The Data Delusion

Once upon a time, data was a rare and valuable commodity. We were careful warehousers of the scant statistics we had. Dependable data had always been hard to come by so many of us thought it was a Holy Grail that would sell products.

The move to a full-digital society meant our ability to retain large amounts of input skyrocketed. It bred the era of big data when we suddenly had more info than we could handle. Remember when a petabyte was inconceivably huge? Of course you do. In the technology sector, the focus began to shift from the capacity to store information to the ability to sort and retrieve it effectively when needed.

Big Data vs. Context

In marketing technology, we came upon a slightly different problem. In the data-saturated world of technology, people began to forget that performance stats are only a means to an end. Once every company had a website, the public (theoretically, at least) had access to all the necessary data about your product or service you needed to give them.

In the days of data starvation, the focus of marketing was to put the numbers in front of consumers who would not get to see them otherwise. It was how you distinguished your product.

Now, search engines allow people to easily do their own research. As long as you’ve published your spec sheets with just a smidgen of thought to what potential clients will search for, you can be fairly confident that prospects can to find it.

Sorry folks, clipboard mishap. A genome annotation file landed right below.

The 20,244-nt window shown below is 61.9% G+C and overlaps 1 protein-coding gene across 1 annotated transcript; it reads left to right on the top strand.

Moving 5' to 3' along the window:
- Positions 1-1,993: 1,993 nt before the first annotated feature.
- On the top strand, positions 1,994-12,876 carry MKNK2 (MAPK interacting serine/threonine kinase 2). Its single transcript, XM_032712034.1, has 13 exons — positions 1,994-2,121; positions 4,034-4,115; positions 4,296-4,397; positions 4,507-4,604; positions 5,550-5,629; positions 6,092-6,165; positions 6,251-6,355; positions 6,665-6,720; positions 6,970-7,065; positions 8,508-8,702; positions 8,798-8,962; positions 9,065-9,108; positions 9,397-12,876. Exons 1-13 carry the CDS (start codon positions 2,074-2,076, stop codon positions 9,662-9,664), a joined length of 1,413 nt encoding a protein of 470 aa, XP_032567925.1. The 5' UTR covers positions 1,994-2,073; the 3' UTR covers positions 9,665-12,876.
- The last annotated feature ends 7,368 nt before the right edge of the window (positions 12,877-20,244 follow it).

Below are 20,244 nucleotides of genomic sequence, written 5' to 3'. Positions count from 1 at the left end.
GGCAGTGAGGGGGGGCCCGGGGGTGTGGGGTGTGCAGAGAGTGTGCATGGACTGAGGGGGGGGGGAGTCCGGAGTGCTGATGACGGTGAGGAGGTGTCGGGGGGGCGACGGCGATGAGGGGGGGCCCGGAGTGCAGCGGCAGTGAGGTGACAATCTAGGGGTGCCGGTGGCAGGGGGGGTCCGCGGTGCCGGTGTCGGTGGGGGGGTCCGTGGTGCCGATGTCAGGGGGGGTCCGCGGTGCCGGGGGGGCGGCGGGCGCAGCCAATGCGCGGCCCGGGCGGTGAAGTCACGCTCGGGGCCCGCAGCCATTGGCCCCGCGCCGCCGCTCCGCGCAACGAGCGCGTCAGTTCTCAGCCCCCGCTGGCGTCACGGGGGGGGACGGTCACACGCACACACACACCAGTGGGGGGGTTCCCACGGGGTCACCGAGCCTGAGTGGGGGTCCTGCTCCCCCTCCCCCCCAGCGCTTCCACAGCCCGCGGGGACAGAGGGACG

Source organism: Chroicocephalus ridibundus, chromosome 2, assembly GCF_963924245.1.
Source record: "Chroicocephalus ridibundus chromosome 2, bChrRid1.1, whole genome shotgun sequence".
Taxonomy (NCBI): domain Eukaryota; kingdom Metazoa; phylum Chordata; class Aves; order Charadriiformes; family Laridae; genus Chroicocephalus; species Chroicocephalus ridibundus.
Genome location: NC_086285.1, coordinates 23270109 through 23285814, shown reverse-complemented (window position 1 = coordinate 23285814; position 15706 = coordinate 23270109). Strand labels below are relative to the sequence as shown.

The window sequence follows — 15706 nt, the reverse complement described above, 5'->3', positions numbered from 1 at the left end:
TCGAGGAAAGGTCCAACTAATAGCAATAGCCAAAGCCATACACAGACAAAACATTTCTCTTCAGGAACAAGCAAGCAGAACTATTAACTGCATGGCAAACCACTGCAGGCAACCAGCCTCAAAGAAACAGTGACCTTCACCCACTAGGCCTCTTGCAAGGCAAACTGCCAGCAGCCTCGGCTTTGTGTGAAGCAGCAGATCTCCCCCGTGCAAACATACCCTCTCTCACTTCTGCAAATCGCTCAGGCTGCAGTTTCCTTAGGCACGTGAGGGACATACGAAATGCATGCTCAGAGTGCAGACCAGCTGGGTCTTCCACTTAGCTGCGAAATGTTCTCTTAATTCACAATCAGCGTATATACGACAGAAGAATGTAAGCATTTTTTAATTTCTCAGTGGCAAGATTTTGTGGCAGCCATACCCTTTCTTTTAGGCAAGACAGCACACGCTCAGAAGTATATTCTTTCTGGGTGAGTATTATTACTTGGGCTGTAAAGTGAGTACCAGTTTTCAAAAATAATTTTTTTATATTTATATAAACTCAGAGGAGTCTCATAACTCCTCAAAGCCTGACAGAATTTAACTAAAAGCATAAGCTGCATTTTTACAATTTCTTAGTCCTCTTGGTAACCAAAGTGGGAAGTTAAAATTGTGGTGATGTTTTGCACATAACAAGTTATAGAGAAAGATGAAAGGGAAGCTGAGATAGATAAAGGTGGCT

Our job, when you ask us for a marketing campaign is the context behind their stats. Why do the performance choices you’ve made matter to their organization? If you take away the statistics, what can you tell people your product does for a company? Raw computing power has been backing out of the spotlight to make way for how an offering fits into your ecosystem.

Once we have the story of how something will change their business for the better, we can trickle in a limited amount of key statistics to prove the point.

Feed the funnel

The end goal is always sales, of course, but most of us got a little misdirected along the way and put too much emphasis on marketing to the middle of the funnel. The priming of interested prospects where statistics are most useful. It’s understandable. It’s closer to the sale, right?

Of course, the middle of that funnel needs to be fed by a much larger number of prospects who are brought in by just a passing notice. And that’s where context is king. Always, the what comes before the how.

A Place for Numbers

It’s not that we don’t want your reams of data. In the same way that technology has spent the last ten years pivoting from data collection to data usability, we need to plumb the depths of your data for the pieces that will give businesses a practical purpose for your solution. It still has tremendous value but only with when we can frame it in a very human way.

Let us help you put a human face on technology again.

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